Session Time: 2:30pm-4:00pm
Presentation Time: 2:42pm-2:54pm
Location: Room 602/603/604
Background: In the pig-to-baboon artery patch model with no immunosuppressive therapy, a graft from a GTKO pig elicits a significant anti-nonGal IgG response, indicating sensitization to the graft. An anti-CD40mAb-based regimen prevents sensitization. As anti-CD40mAbs are not currently FDA-approved, we explored the efficacy of FDA-approved agents on the adaptive immune response in this model.
Methods: Artery patch xenotransplantation in baboons was carried out using GTKO/CD46 pigs with (n=2) or without (n=1) the transgene for CIITA-knock-down. Immunosuppressive therapy consisted of induction with ATG and anti-CD20mAb, and maintenance with either (i) tacrolimus+CTLA4-Ig (n=1), (ii) tacrolimus+sirolimus (n=1), or (iii) tacrolimus+CTLA4-Ig for 1 month followed by tacrolimus+sirolimus for 5 months (n=1). All 3 baboons received daily corticosteroids, the IL-6R blocker (tocilizumab), and the TNF-α blocker (etanercept). To determine whether sensitization to pig xenoantigens developed, recipient blood was monitored for anti-nonGal antibody levels by flow cytometry (using GTKO/CD46 pRBCs, PBMCs, and pAECs), and mixed lymphocyte reaction (MLR). CD22+B cell profiles (naïve [IgD+/CD27-], non-switched [IgD+/CD27+], and switched [IgD-/CD27+] memory B cell subsets) were measured by flow cytometry.At 6 months, the baboons were euthanized and the grafts examined histologically.
Results: At 6 months, histologic examination showed no features of rejection. No elicited anti-pig antibodies developed in any baboon. MLR showed no proliferative T cell response when a CTLA4-Ig-based regimen had been administered (n=2; regimens (i) and (iii)), but a proliferative response was seen in the absence of CTLA4-Ig. The frequency of naïve memory B cells increased significantly (from 33% to 89%, p=0.0015) and there was a significant decrease in switched memory B cells (from 17% to 0.5%, p=0.015).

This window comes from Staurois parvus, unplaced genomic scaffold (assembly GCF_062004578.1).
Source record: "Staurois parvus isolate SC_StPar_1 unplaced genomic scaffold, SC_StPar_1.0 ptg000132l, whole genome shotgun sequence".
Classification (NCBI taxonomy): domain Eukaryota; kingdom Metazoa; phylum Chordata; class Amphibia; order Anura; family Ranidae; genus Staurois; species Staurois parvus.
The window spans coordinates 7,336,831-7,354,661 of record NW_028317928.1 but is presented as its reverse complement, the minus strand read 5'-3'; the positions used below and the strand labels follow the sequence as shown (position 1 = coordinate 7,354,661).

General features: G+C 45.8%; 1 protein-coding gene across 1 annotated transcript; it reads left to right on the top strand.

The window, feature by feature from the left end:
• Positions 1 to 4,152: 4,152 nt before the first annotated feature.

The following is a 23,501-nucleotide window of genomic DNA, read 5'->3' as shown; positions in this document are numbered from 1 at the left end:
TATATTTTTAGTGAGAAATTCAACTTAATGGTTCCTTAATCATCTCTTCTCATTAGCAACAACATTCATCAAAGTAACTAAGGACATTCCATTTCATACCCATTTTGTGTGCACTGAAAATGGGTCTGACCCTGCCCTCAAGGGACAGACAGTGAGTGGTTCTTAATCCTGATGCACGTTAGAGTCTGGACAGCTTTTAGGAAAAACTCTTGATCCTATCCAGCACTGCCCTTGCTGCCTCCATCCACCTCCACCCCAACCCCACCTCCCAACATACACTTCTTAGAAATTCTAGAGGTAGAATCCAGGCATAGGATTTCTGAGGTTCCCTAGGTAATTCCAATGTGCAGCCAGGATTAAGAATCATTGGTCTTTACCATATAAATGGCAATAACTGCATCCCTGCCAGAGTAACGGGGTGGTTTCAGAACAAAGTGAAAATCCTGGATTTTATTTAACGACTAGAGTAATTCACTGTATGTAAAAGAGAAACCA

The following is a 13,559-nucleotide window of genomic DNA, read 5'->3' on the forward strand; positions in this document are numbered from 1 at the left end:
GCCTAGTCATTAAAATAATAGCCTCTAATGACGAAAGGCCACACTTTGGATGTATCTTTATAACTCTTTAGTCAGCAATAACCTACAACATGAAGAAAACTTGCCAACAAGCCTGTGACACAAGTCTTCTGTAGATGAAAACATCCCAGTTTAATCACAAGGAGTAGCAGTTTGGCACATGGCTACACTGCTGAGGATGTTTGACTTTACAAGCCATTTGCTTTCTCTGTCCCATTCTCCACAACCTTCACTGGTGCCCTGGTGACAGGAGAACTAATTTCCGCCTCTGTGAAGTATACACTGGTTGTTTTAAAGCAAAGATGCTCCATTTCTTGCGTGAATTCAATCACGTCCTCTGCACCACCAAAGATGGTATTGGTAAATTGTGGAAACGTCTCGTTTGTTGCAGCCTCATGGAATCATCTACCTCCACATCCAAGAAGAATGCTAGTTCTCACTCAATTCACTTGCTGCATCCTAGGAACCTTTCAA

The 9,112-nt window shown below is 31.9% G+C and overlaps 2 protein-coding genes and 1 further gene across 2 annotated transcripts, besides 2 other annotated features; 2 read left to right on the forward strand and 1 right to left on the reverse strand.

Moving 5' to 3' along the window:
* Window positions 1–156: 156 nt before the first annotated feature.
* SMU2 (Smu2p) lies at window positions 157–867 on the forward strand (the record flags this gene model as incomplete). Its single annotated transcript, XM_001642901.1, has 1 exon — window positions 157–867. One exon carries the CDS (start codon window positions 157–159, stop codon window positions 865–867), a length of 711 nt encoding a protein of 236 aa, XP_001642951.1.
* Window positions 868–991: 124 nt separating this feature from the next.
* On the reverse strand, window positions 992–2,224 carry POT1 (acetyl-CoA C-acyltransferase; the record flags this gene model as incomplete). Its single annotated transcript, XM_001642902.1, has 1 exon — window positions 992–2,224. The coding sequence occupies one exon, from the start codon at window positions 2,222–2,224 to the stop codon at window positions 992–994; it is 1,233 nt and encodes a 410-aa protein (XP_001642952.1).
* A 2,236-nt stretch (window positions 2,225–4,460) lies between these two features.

Conclusions: The data suggest that immunosuppressive therapy with only FDA-approved agents, especially a CTLA4-Ig-based regimen, may be adequate to prevent an adaptive immune response to a genetically-engineered pig graft, and inhibit the development of donor-specific memory B cells. The regimens are currently being tested in the pig-to-baboon kidney transplant model.
CITATION INFORMATION: Yamamoto T., Hara H., Wang L., Li Q., Li J., Zhou H., Eckhoff D., Tector A., Ayares D., Cooper D., Iwase H. Prevention of an Adaptive Immune Response by FDA-Approved Immunosuppressive Agents in Baboons with Pig Artery Patch Xenografts Am J Transplant. 2017;17 (suppl 3).
To cite this abstract in AMA style:Yamamoto T, Hara H, Wang L, Li Q, Li J, Zhou H, Eckhoff D, Tector A, Ayares D, Cooper D, Iwase H. Prevention of an Adaptive Immune Response by FDA-Approved Immunosuppressive Agents in Baboons with Pig Artery Patch Xenografts [abstract]. https://atcmeetingabstracts.com/abstract/prevention-of-an-adaptive-immune-response-by-fda-approved-immunosuppressive-agents-in-baboons-with-pig-artery-patch-xenografts/. Accessed July 3, 2020.
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